Tagged: religion

Trouble and strife

DDoS attacks are so twentieth century. Peasants with cyber pitchforks.

The ugly shoe aesthetic has been around for a long time: see earth shoes, birkenstocks, espadrilles, crocs, and trainers.

The problem when one wages a protest via signage: anyone can make a pithy sign.

Chuck Todd is still waiting for Chuck Hagel to drop out of the running for Secy of Defense.

I can understand how some people didn’t want the dirty robes of the Catholic Church aired on such a popular program, fronted by a congenial host. But historically, the Church had its moment in the sun (so to speak) vis-a-vis Galileo et al.; fortunately, that moment ended. I doubt subsequent episodes, for historical reasons, will have any reason to mention Bruno Giordano, the Inquisition, or the matter of heresy again. That doesn’t mean a vocal few won’t denounce the entire series based on one episode. That is their right.

On magic

. . . If your point is to claim that magic is associated with religion (understood to cover the widest possible range of practices and beliefs, not limited to the “world religions”), then yes, you are correct. This is a fairly trivial finding. The problem arises, in my view, when magic is applied indiscriminately, because one may wind up in a situation in which all thought is construable as magical thinking. I have a more restricted understanding of magic as a “technique” (for definitions, I’m persuaded by the Maussian/Durkheimian line that focuses on the “form” of religion versus that of magic) as opposed to magical “ideas” or beliefs. To be sure, a practitioner or adherent likely believes in magic as a technique, that it works, just as the sinner believes confession has some impact on the disposition of her soul and the patient believes the medicine administered by the physician is having a physical effect (I’ll leave aside the problem of placebos). Where the ideal-typical rationalist parts company with the ideal-typical adherent of magic is over the method of confirmation; the experimental (or some approximation of this) method that enhances the experience of reality beyond that captured by the senses (rationalist) versus a heightening of the powers of phantasy, which allows the magician to manipulate unseen forces (adherent of magic).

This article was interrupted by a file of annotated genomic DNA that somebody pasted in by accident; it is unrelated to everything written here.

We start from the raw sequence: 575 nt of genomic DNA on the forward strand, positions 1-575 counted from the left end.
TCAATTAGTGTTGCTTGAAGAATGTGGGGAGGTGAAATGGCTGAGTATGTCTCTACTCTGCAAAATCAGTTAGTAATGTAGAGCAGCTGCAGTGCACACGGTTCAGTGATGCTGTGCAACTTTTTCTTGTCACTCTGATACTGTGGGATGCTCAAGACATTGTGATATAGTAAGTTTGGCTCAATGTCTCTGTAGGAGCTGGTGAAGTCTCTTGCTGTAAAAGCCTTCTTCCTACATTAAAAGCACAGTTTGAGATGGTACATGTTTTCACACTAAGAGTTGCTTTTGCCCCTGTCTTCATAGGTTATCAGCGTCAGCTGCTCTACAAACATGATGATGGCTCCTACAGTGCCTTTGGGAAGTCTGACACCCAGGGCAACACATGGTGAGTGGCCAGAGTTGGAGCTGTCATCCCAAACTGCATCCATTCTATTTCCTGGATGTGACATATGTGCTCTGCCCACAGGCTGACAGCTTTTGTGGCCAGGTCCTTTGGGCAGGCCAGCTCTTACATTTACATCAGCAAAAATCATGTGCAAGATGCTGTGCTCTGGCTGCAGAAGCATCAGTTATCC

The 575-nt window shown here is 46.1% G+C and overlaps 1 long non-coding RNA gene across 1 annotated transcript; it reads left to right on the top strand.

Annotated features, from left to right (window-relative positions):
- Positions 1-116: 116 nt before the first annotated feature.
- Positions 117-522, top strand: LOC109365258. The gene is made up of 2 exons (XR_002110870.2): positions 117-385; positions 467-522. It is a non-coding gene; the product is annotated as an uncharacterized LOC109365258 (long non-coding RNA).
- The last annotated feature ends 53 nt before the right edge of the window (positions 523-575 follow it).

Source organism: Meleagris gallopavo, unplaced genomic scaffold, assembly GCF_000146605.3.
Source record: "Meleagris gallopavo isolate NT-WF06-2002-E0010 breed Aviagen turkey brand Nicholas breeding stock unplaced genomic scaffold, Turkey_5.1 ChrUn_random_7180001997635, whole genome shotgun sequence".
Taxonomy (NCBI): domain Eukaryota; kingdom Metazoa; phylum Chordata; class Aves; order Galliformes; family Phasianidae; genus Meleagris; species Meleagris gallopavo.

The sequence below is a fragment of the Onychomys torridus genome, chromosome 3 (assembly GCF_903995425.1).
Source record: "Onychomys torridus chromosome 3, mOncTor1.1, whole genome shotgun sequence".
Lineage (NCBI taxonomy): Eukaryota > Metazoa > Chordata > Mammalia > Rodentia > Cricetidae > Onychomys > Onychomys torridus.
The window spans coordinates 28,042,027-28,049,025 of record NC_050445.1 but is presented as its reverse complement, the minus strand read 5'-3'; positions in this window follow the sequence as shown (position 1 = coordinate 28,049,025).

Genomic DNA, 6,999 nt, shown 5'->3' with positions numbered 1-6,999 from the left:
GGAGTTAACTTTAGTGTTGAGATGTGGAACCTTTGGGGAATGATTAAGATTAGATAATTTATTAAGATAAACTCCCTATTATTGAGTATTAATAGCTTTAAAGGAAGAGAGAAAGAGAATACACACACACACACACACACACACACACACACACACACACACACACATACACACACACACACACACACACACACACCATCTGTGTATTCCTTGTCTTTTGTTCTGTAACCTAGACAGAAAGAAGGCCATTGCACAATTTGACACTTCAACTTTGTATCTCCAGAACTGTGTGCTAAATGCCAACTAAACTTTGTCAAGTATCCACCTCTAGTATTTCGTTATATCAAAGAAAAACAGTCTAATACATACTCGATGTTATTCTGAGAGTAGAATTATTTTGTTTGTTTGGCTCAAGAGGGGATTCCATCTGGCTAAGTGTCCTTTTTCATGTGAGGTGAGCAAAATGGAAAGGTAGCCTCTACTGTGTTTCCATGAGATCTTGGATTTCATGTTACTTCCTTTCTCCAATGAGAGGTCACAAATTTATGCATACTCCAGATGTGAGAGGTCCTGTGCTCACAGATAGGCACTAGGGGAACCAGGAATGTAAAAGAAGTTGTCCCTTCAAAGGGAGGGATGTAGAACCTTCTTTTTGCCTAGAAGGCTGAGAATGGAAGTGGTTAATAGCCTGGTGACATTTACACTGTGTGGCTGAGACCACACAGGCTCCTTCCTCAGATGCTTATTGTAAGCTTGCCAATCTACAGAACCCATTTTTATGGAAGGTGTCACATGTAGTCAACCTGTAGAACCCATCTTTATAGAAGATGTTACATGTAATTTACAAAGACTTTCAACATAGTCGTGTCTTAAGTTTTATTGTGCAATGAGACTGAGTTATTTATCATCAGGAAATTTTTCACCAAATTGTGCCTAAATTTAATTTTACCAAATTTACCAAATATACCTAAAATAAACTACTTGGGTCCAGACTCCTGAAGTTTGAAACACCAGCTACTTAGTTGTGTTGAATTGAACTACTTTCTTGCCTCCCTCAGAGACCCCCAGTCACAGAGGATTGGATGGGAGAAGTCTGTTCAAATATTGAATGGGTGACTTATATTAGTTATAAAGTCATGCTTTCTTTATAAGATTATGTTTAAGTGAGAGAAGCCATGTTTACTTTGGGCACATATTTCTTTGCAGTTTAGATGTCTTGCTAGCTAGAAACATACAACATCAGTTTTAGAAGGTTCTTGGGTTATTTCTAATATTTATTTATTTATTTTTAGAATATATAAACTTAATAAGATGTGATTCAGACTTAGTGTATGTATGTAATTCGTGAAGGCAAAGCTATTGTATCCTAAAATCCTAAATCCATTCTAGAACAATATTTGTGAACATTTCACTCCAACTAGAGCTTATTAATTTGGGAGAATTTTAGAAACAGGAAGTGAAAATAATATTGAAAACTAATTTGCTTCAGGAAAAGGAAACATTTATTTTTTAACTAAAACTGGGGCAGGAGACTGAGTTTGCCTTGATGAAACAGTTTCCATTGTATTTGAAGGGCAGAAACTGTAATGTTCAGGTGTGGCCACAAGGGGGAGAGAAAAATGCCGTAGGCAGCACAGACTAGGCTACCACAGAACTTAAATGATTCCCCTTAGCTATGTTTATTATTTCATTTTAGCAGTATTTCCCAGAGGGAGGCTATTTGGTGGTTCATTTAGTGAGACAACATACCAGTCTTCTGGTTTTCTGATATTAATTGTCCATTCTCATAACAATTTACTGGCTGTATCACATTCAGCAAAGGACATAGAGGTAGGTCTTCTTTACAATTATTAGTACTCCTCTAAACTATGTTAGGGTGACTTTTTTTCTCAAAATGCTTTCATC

And why shouldn’t the animist’s belief in spirits be put into the same box as “belief in things which contradict logic or known physics”?

Yes and no. As form, a form of thinking, and as a method of confirmation, the belief in a spirit world is incompatible with “known physics.” For the former, the world is ordered like an order of thoughts, and hence, thought or imagination (phantasy) offers access to this world. For the latter, the world is ordered by empirical laws which exist outside the mind but which can be brought to mind through experimental techniques as opposed to phantasy or introspection.

However, from another perspective, the animist and the physicist share a common belief that there is an order of experience, that experience is ordered, and that thought can comprehend this order. Or rather, that this order can be represented in the form of ideas. This belief is what they share insofar as science and animism are defined as forms of thought.

“Magic” is what they practice at Hogwarts.

Forget “muggles science”; contrast it to Giordano Bruno. According to Ioan Culianu: